July 8, 2016 (California Pizza Kitchen 11:22 a.m.)
I often wonder if when I ended my dancing career in November 2013 if the industry sucked (money and enthusiasm wise) or was it just me? I was forty-three. I had been stripping for twenty-one years. I wasn’t jaded, but I certainly wasn’t an ingénue either. The thing is, I was there and I could see that no one else was banking. The stage, the dance count, the sloppy drunk dancers—we tended to get more buzzed when things were slow. For the record, not all strippers drink. I was sober for the first half of my career, but for those of us who do (did), it happened like that. When it gets tough, vodka eases the pain...until you’ve overdone it, then you risk sliding into sad town. The other thing is, during some of these bad shifts, I was often the one doing better than most—which still didn’t amount to a rap video caliber of a paper storm. But I see girls posting photos on social media with loads of cash and declarations of why they strip. Are dancers still making that kind of dough on a regular basis? I talk about the industry and how much it changed (especially from 2003 until I flushed all my vanilla body spray down the drain), and how down hill it had gone, but maybe that was just my experience. Perhaps I was seeing it through muck-colored glasses and didn’t even know it. Where are these magic clubs? I know Los Angeles is historically a bad place to strip: too many clubs, too many girls, and most clubs take 60%, so maybe it was a local issue. I remember in my early years at Mitchell Brothers O’Farrell Theatre the older women (older! They were probably only in their mid to late thirties, but that felt ancient at the time) were constantly complaining about the money. Maybe I was in that stage during my last two years? But if that were the case, wouldn’t I have seen everyone else making mad cash except me? I know I wasn’t as cutthroat near the end. I was too cavalier. I often brokered dances for women I didn’t know, when it could have been mine. But major money is either in the club or it isn’t. Spend any length of time as a stripper and you know when it’s a good night or not, including those nights when you’re off, but everyone else is doing well. Men definitely started making comments near the end about me not being young. They never guessed my actual age, but they thought (or knew) by the way I carried myself, and the conversation, that I was in my “thirties” and not twenties. This worked in my favor most times, but I also think it cost me a couple as well. Also my body was changing and with it, my confidence. Confidence is a major factor in that hustle. But it’s not just the money, it’s the general lifelessness in the clubs that I’m also talking about. Without that incredible enthusiasm and men with money to burn, how are girls still making that big money?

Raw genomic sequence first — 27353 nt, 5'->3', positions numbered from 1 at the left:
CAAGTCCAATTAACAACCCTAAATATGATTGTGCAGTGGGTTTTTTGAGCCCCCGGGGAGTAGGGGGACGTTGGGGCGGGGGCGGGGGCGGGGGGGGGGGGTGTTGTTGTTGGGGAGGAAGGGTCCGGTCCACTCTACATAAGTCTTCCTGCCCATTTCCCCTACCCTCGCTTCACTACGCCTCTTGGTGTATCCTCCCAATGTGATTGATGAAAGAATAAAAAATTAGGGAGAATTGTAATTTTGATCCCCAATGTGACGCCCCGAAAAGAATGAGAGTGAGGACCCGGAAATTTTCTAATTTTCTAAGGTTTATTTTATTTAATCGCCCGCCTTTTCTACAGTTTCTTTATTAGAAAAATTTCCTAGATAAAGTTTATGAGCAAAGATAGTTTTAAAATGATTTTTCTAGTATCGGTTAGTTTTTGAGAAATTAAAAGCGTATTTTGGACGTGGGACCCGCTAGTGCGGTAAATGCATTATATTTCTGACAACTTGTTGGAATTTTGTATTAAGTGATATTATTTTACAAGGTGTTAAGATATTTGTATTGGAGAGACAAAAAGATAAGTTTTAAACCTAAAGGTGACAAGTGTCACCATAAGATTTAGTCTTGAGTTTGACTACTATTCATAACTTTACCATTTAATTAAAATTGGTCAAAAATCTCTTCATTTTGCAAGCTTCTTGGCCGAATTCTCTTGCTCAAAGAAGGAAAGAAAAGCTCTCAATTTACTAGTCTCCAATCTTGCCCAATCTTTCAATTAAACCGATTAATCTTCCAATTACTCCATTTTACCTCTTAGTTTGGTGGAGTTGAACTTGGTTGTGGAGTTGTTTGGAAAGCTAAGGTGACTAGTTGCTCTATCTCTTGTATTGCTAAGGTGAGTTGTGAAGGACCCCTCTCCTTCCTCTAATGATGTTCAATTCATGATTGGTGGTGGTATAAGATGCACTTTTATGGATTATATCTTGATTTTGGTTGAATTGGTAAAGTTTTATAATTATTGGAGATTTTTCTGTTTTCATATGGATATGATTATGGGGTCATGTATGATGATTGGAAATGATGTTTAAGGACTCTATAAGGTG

author's note: it was a thousand degrees the day of this shoot and as you can see, I was a sweaty mess.